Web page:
Unlike October 2015, when newly opened limits on state development loans (SDLs) were entirely picked up by foreign portfolio investors (FPIs) in a matter of three days, additionally introduced limits on SDLs have remained unutilised.
Beginning January 1, additional limits worth Rs 3,500 crore on SDLs were made available on tap for FPIs which took the total limit to Rs 7,000 crore.
However, depository data till January 4 shows that foreign investors have utilised just 50.88% of the total amount available for investment.
Ashish Vaidya, head of trading and ALM at DBS India believes foreign investors might want to hold back from investing in state development loans (SDLs) as of now considering yields are likely to rise going forward when additional supply of SDLs and UDAY bonds (discoms) hit the market.
Under the much talked about UDAY scheme, states will have to take over 75% of the debt of ailing distribution companies and issue bonds. This is believed to bring in a supply between Rs 70,000 crore to Rs 1 lakh crore of discom bonds into the system— something that market experts believe will take the spread up.
“Moreover, government securities would be the first preference of FPIs rather than SDLs and this is a time when G-sec itself did not receive as good a response from FPIs as it saw in October,” Vaidya pointed out.
Some market participants indicated that liquidity on SDLs might have been a concern along with the fact that fund allocation towards this segment might be limited.
Meanwhile, representatives of a few state governments have expressed their concerns on the relatively higher spreads on SDLs in a meeting with select market participants, a source aware of the development told FE, adding that it was a routine meet chaired by the RBI.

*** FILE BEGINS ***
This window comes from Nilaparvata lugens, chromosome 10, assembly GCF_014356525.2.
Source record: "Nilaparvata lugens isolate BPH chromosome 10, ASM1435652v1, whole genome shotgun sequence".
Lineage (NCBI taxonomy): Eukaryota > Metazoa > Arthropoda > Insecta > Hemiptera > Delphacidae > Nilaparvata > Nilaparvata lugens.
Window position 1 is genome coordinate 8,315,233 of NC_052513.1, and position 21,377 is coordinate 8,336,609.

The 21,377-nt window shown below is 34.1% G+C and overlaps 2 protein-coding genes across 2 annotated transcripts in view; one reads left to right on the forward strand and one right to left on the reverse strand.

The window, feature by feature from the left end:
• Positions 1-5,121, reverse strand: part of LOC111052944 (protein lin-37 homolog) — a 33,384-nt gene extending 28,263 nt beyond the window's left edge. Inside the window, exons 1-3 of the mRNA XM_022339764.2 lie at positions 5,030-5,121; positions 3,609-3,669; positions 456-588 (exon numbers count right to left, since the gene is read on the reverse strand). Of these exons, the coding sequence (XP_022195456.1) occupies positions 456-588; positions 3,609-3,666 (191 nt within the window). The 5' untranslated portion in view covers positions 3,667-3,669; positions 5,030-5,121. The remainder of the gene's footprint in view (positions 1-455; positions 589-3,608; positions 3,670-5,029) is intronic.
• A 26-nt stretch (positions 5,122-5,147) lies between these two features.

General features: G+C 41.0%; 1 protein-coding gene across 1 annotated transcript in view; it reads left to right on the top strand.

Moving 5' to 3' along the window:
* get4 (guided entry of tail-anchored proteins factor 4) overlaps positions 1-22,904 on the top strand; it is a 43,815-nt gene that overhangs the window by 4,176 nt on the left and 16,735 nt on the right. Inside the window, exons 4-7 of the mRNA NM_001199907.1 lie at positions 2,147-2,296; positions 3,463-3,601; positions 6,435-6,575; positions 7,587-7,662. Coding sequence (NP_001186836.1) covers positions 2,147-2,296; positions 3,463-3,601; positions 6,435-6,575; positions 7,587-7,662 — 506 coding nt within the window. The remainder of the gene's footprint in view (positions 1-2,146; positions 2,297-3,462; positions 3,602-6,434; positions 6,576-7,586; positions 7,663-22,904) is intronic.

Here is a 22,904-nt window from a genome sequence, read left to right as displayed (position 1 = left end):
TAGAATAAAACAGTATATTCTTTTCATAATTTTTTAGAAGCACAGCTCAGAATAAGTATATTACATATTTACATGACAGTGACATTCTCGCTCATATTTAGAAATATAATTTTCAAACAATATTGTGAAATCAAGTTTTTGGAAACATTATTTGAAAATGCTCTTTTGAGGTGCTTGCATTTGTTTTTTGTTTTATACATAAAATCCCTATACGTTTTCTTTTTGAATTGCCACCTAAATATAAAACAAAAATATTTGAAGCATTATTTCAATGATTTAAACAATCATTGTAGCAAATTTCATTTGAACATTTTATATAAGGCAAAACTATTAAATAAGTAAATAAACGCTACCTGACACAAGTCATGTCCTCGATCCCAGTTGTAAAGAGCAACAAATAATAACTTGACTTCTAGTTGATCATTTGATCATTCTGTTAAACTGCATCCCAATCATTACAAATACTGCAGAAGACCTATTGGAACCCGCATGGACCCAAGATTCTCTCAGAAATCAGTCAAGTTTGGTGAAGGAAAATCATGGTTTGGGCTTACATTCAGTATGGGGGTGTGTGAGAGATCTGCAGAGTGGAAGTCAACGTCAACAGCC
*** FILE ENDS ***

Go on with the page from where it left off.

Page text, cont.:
“In response, investors and traders presented their views on the possibility of more re-issuances of the same security in order to increase liquidity in the SDL segment. Market participants also conveyed the idea of issuing SDLs with different maturities,” the source said.
Going forward, the next two to three months are crucial both from the domestic as well as global perspective. February will witness the Union Budget presentation for the fiscal year 2017, which is likely to be keenly watched by foreign investors.
On the global front, the Federal Open Market Committee (FOMC) slotted in March will be crucial as it will be the first Fed meet of the year which is associated with a summary of economic projections— a crucial event since the market will be expecting some guidance over future trajectory of rate hikes.
Till then, market participants say, FPIs are likely to remain a bit cautious. This is evident from Monday’s auction.
Although, foreign investors continued to remain bullish on Indian debt, the cut-off bid and the subscription levels were reasonably lesser than what was seen in October when fresh limits were opened up for the first time since the RBI’s announcement.